PARIS: French far-right leader Marine Le Pen pledged Friday she would campaign for France to leave the EU unless Brussels agreed to return full powers to control immigration and economic policy to member states.
The presidential candidate has promised if elected in May to dump the euro and organize a Brexit-style referendum on France’s membership in the European Union.
But recently she has appeared to soften her stance, saying a “common currency” could coexist with the national unit.
Addressing a gathering of foreign correspondents, the National Front (FN) leader insisted she had “not changed my mind.”
If she won the vote on May 7, she would immediately begin negotiations with the EU on restoring “four fundamental types of sovereignty: territorial, economic, monetary and legislative.”
The discussions, she said, would focus on her demands for the return of intra-EU borders, an end to the primacy of EU over national law, and the right for France to toss out the euro and adopt a policy of “economic patriotism.”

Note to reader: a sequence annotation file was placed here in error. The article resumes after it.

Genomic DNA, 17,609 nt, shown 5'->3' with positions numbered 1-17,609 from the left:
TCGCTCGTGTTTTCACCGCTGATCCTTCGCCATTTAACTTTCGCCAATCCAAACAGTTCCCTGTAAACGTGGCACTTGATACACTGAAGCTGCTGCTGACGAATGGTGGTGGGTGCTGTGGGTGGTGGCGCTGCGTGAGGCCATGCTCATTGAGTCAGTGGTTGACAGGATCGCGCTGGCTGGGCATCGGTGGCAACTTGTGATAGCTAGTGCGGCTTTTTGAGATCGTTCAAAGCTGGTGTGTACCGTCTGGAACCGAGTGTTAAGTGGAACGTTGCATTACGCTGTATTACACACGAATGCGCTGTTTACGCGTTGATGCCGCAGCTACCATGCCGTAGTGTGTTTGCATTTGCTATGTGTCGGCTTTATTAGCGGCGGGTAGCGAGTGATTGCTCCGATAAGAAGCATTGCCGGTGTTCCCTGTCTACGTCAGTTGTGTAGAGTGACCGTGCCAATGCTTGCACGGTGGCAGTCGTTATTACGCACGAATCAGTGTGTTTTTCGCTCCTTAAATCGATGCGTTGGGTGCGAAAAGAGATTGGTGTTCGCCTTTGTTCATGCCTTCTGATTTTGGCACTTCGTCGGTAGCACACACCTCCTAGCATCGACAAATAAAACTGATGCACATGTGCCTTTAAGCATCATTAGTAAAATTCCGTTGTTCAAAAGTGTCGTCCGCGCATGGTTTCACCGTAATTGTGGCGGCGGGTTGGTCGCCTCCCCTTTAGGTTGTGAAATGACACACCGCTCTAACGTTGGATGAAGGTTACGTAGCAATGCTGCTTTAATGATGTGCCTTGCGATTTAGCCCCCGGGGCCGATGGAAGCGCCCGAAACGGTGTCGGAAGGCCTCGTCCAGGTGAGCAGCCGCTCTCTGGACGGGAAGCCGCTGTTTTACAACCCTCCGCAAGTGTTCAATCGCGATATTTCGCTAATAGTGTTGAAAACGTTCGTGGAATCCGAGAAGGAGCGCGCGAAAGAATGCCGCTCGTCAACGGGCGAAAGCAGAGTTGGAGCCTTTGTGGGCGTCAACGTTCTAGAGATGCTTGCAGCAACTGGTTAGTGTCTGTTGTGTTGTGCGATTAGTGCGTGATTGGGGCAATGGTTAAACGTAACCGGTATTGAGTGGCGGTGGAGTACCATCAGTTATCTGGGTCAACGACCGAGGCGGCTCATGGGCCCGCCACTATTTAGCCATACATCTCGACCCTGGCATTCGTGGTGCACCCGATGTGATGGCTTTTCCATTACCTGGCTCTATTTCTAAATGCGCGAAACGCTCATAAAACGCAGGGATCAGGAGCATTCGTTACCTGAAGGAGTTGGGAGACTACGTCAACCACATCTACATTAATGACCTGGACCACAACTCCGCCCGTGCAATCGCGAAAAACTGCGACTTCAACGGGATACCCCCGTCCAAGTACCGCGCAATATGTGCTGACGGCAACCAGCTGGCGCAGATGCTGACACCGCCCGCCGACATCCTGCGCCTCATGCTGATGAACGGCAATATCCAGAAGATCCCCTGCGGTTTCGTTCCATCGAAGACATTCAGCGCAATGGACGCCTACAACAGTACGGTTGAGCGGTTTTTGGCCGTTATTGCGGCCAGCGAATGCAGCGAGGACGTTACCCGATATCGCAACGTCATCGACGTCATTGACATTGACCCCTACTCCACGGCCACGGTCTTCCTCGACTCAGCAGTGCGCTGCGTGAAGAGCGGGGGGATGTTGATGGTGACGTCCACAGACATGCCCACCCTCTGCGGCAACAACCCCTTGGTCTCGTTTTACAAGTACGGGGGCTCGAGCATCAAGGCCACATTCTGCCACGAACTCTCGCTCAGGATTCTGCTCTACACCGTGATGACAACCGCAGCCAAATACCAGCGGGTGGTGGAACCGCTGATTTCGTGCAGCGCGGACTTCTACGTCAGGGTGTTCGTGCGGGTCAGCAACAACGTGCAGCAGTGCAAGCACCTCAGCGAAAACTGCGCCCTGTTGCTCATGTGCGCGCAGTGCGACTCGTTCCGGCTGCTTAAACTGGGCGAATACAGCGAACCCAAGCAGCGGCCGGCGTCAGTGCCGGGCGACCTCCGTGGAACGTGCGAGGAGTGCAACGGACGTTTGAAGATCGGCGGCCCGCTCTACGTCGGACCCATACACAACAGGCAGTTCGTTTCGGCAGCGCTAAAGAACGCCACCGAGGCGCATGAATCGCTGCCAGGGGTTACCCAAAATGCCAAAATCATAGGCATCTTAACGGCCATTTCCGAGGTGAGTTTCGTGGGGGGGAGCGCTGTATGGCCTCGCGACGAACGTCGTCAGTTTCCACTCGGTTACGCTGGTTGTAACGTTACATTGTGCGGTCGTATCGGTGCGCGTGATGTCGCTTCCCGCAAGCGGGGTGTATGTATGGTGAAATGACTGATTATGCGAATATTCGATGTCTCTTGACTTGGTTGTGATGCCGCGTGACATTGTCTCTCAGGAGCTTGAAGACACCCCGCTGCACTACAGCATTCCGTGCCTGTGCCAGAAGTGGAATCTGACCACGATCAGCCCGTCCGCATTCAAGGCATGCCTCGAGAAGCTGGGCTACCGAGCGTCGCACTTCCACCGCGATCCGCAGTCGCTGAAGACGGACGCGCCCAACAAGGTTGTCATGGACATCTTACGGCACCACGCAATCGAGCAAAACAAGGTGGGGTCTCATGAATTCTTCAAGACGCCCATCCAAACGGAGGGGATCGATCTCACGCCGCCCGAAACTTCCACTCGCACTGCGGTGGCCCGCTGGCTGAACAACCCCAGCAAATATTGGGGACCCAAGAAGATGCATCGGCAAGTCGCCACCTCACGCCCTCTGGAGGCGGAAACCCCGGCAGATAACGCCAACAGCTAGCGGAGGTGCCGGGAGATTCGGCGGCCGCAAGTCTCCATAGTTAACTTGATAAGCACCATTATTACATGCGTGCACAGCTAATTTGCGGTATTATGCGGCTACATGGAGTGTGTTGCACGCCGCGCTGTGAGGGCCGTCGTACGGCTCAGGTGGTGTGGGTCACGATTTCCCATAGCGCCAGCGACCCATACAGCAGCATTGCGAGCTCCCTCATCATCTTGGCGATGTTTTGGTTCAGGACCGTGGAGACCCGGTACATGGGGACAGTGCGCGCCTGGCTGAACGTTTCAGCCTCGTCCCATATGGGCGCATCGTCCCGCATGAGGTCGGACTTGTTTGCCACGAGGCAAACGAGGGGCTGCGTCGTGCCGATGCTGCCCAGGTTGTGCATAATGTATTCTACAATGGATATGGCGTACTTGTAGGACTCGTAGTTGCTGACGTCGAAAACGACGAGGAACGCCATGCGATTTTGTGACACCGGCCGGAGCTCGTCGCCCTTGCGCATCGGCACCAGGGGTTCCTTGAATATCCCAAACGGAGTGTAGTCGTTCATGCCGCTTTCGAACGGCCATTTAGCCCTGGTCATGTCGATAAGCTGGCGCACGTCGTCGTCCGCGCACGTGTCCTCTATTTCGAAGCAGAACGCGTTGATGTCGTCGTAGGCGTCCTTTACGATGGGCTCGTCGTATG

Six months later she would put the outcome to a “Frexit” in/out referendum.
“Either I will have secured the return of those four sovereignties and I will advise the French to remain in a new Europe of nations, or I will not and then I will advise them to leave the EU,” she vowed.
The anti-immigration Le Pen is one of the top contenders for the presidency, buoyed by anger with elites and concern over migration accentuated by a series of jihadist attacks— factors that fuelled Britain’s decision to quit the EU and Donald Trump’s rise in the United States.
Le Pen said the British and US results heralded the “grand return of the nation state”.
Most polls show her qualifying for—but losing—the run-off second round of the election in May against the conservative candidate Francois Fillon.
But a survey Thursday indicated another candidate, ex-banker and former economy minister Emmanuel Macron, was gaining ground.
The Elabe poll of 995 people conducted on January 3-4 showed the 38-year-old prodigy pipping Le Pen for a run-off spot in two of eight scenarios tested by pollsters.
France’s presidential election remains difficult to forecast, with the final line-up of candidates including the Socialist party contender still unknown.